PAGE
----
So there’s this image circulating in my diocese, which I will not publish lest I propagate weeds, that shows a seedling and a Ven. Fulton Sheen quote. It’s not a bad quote. Here’s the latter part of it, which does not accompany the seedling:
A person is great not by the ferocity of his hatred of evil, but by the intensity of his love for God. Asceticism and mortification are not the ends of a Christian life; they are only the means. The end is charity. Penance merely makes an opening in our ego in which the Light of God can pour. As we deflate ourselves, God fills us. And it is God’s arrival that is the important event.
Absolutely true. And with that conclusion attached, the beginning makes perfect sense:
We can think of Lent as a time to eradicate evil or cultivate virtue, a time to pull up weeds or to plant good seeds. Which is better is clear, for the Christian ideal is always positive rather than negative.
The trouble is that if you have just the beginning portion, and also you garden, the incomplete quote is nonsense.
You have to weed. You have to prune. Sometimes you have to irrigate, sometimes you have to anti-irrigate. You have to mulch, and you have to rake away would-be mulch that harbors disease. You have to select the right plants for the right micro-climate, and sometimes that means moving a plant to a better location. Sometimes you need to thin out plants that have grown in too densely, and other times you allow a plant to fill in copiously so that it suppresses weeds.
Sometimes you want to have annuals growing in that enormous planter by the front door, but the cat keeps sleeping in the dirt and rolling on your flowers, so you have to find a little flower pot to put inside the big flower pot, so that you can have your cat and your flowers too. Definitely a metaphor for the spiritual life, because the cats aren’t going away any time soon.
Lent means spring, and in spring we do all these things, and also we worry about cold snaps getting the plum blossoms, so . . . probably that is the only applicable Lenten metaphor that stands on its own: Quit worrying about your plums, there’s nothing you can do and anyway they always get some nasty rot in June if you do get fruit, so why do you even bother? — Attributed to St. Francis, St. Augustine, and of course Abraham Lincoln and Eleanor Roosevelt.
Ven. Fulton Sheen is absolutely right, the goal of weeding is so that your garden can flourish. The goal is not to create sterile ground, free of all life. So make sure your Lenten weeding, if that’s what your soul needs this year, is ordered towards cultivating your love of God.
The feel-good abridged version? Makes one sound like one of those ignorant types who imagines farming unskilled labor. It is not.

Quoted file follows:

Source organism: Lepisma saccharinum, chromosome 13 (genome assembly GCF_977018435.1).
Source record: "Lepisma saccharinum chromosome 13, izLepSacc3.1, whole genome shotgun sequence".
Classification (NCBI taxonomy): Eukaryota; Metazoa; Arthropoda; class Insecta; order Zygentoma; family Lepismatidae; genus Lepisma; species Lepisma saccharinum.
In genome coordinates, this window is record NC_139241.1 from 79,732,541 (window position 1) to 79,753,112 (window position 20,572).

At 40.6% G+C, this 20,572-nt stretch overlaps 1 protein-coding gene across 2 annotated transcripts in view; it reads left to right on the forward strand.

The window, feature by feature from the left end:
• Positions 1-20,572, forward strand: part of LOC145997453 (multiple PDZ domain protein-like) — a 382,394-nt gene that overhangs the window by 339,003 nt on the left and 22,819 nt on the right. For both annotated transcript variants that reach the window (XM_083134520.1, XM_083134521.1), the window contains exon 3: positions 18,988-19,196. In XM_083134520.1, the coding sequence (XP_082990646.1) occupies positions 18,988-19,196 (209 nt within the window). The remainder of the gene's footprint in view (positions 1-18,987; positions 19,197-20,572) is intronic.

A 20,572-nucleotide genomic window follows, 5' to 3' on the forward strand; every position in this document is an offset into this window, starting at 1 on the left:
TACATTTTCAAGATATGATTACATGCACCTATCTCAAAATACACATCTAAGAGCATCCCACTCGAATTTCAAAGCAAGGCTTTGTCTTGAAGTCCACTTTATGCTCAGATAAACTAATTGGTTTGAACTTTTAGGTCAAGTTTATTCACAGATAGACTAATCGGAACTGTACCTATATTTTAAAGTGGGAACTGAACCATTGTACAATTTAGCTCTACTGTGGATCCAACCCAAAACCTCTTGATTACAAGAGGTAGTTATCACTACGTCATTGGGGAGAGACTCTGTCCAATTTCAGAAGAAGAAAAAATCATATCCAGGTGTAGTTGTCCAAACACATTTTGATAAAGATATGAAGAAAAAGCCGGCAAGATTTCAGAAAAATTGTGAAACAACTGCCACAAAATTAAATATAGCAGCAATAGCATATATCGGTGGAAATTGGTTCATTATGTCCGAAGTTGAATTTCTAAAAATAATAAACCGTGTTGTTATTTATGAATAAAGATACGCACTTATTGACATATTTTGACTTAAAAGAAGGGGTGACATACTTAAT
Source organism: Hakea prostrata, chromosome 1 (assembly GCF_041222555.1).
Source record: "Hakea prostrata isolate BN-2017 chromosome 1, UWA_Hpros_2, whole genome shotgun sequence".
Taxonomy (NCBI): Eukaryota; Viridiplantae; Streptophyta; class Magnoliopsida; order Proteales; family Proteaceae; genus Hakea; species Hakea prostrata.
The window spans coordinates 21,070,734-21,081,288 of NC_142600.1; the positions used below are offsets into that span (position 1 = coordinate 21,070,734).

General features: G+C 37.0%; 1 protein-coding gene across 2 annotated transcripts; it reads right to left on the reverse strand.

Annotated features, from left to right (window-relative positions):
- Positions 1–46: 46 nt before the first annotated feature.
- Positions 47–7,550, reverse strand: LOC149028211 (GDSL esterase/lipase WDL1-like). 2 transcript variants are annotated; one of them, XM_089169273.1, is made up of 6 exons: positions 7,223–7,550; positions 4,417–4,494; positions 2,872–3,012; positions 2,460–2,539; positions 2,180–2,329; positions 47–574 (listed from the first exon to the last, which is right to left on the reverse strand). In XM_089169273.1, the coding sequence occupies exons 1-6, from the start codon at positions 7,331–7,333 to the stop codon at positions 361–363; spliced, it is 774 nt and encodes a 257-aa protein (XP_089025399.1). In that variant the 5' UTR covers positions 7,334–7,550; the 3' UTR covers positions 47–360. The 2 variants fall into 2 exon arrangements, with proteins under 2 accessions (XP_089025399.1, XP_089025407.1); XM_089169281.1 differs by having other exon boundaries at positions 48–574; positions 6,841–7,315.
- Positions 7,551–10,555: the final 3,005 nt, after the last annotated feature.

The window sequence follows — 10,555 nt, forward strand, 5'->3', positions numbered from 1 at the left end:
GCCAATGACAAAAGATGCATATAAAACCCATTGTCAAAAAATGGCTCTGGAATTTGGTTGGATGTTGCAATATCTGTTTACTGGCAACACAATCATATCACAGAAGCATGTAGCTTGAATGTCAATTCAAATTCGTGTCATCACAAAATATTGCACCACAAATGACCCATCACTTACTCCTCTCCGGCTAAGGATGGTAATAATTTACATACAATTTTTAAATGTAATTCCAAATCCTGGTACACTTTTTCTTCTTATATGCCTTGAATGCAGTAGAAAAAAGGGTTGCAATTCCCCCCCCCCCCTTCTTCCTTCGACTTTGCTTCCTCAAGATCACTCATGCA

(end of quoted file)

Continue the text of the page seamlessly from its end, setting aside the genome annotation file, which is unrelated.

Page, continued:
Obviously you need to plant the good seed of faith or else your weeding is to no purpose. Obviously you need to be careful in your weeding so you don’t uproot your fragile faith.
And here’s an advanced gardening tip: With enough years experience, you can start making educated decisions about what weeding to prioritize, because you understand better which weeds propagate when and how, which are most likely to cause serious problems, what times of year (or weather-week) each are easiest to root out, and which plants that seemed like weeds will actually help your garden flourish.
Thus we get to the moral of today’s rant: If you can tell a weed of vice from the seedling of faith you are trying to cultivate, feel free to root out the vice this Lent if you so discern.
Up to you. It’s your Lent. To quote
GK Chesterton some smart person on Catholic Twitter (not me): The Internet is not your spiritual director.
Photo: Continuing with our photo-penance at least one more day, here’s me holding a vase with mint in it. I was weeding the mint bed and accidentally pulled up this cutting, so I stuck it in water and let it root, and soon I’ll put it in the ground. “Soon.”
Meanwhile, here is your deep spiritual metaphor from the garden for today: If you root mint or basil or any other easily-rooted plant on your kitchen windowsill in the summer, every few days you need to dump the glass jar, rinse it out, and thoroughly rinse the roots of the plants as well. Otherwise you’ll have mosquitoes.*
You have to rinse even the plant roots because the mosquito larvae will stick to them. And that is a perfect metaphor for __[fill in the blank] __. I’m sure you can think of something. Probably related to Pentecost. Since it’s a summer** metaphor.
*Unless you live someplace without mosquitoes. If that’s you, kindly give up gloating for Lent. We don’t want to hear about your magical land. I bet your plums don’t rot either. Hush.
*By “summer” we mean “when the mosquitos are.”